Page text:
pediatric housecalls Robert R. Jarrett M.D. M.B.A. FAAP

Parents Measuring Medicines Wrong – Many Dosing Errors

Would it surprise you to know that: if YOU were one of the medicine police and one morning selected 100 mothers or fathers to just drop in and double-check the liquid medicine they had measured and were about to give their kid – most of them would be wrong?!

We would have to have been living under a rock in a desert somewhere NOT to have noticed the inordinate lengths pharmacies and drug companies have gone to in the past 10 years to improve accuracy of parents measuring medicines. But, still to this day (2018), parents are (and often) making BIG errors when measuring medicines.
WAY TOO MANY errors with medicine measured using a spoon
Those 100 parents you were going to drop in on? Well, a recent study did just that (only on 2000 parents) and guess what? People did go to their house and one out of five parents who meted out liquid medication in a randomized controlled trial measured more than twice the directed dose!

In their study, the “good ol’ teaspoon” was often the big cause. Cups, spoonulas and other measuring contraptions are seen as just to cumbersome by some; which, nearly always results in errors—possibly massive and therefore dangerous.

Measuring Medicines: What’s The Problem Here?

Ok, here’s the skinny on this.

“The Research Shows…”

Over 2,100 parents of children under nine were given a syringe with 0.2 gradations, a syringe with 0.5 gradations and a 30 ml measuring medicine cup; and, they were asked to measure 2.5, 5, and 7.5 milliliters with each (9 different samples).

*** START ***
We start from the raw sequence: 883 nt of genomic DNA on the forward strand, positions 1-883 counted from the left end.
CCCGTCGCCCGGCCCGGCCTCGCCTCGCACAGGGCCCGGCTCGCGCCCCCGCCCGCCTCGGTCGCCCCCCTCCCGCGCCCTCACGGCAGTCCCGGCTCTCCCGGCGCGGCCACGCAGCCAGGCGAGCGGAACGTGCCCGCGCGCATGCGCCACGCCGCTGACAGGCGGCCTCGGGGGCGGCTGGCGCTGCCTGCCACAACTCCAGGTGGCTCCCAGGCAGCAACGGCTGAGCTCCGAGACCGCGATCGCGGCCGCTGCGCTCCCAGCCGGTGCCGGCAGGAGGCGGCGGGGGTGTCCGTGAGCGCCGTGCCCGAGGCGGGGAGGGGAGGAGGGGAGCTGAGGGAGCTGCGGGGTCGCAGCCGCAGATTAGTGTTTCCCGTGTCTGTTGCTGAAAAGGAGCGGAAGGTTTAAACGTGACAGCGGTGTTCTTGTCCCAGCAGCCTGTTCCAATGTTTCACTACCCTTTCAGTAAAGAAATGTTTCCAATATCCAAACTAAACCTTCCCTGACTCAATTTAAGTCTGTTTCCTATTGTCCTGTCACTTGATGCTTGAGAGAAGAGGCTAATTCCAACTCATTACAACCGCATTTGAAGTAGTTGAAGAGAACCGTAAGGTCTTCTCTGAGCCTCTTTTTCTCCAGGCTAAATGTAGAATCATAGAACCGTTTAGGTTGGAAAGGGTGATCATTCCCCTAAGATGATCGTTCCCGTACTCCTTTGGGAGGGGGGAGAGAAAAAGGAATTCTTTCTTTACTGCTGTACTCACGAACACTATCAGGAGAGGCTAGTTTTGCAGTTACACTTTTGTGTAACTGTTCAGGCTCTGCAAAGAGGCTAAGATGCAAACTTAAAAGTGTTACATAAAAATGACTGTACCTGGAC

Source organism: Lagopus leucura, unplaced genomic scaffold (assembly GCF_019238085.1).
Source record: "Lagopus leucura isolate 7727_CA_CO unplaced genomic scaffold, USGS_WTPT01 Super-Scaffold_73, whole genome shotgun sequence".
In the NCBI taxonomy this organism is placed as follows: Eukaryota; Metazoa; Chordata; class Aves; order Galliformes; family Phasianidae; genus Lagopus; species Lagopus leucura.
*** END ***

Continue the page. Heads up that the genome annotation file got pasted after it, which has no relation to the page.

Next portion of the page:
Lots of dosing errors occur even when using measuring spoons
Lots of errors occur even when using measuring spoons

First, notice that the error rate is so abysmal they didn’t even attempt to test parents using a “regular,” kitchen drawer teaspoon or even a kitchen measuring teaspoon.

Second, others have already done similar studies before and the official American Academy of Pediatrics has already made recommendations to industry to ONLY use markings, instructions and dosages in millimeter units—dumping “teaspoon” units altogether.

Third, as well-marked as it was, the medicine cup still produced way more errors than the syringes, even when it was marked clearly with both milliliters and teaspoon markings. Dosing cups were associated with more than four times increased odds of all errors compared with syringes.

Fourth, OVERALL (no matter what tool was used) 84% of parents made at least one dosing error (over 20% wrong); and, 20% of parents made a large error of double the correct dose! Bottom line: parents made mistakes in a fourth of their nine doses measured—even when they KNEW they were being judged.

Fifth, most of the errors (68%) were OVERdoses; and, not unsurprising, more were on the doses with the extra half-milliliter.

Is There Any Hope?

Using metric system measurements with a syringe lowest error rate of all
Using metric system measurements with a syringe lowest error rate of all

So, what’s the take-away from all this? We’ve just GOT TO somehow turn kitchen utensils into the enemy in the minds of parents measuring medicines and get rid of all measurements using the “English” system of teaspoons in favor of the metric milliliters only.

Then, we’ve got to somehow give up the idea of making a financial killing on measuring syringes and make them so universally available and convenient that they rival the kitchen drawer full of spoons in the households of parents taking liquid medicines.

And lastly, we just simply canNOT merely assume that parents these days even know how to measure medicines—a skill that all medical-types take for granted in parents. All medical homes must make their education programs include this simplest and basic of all skills if we ever want to resolve the problem.

 

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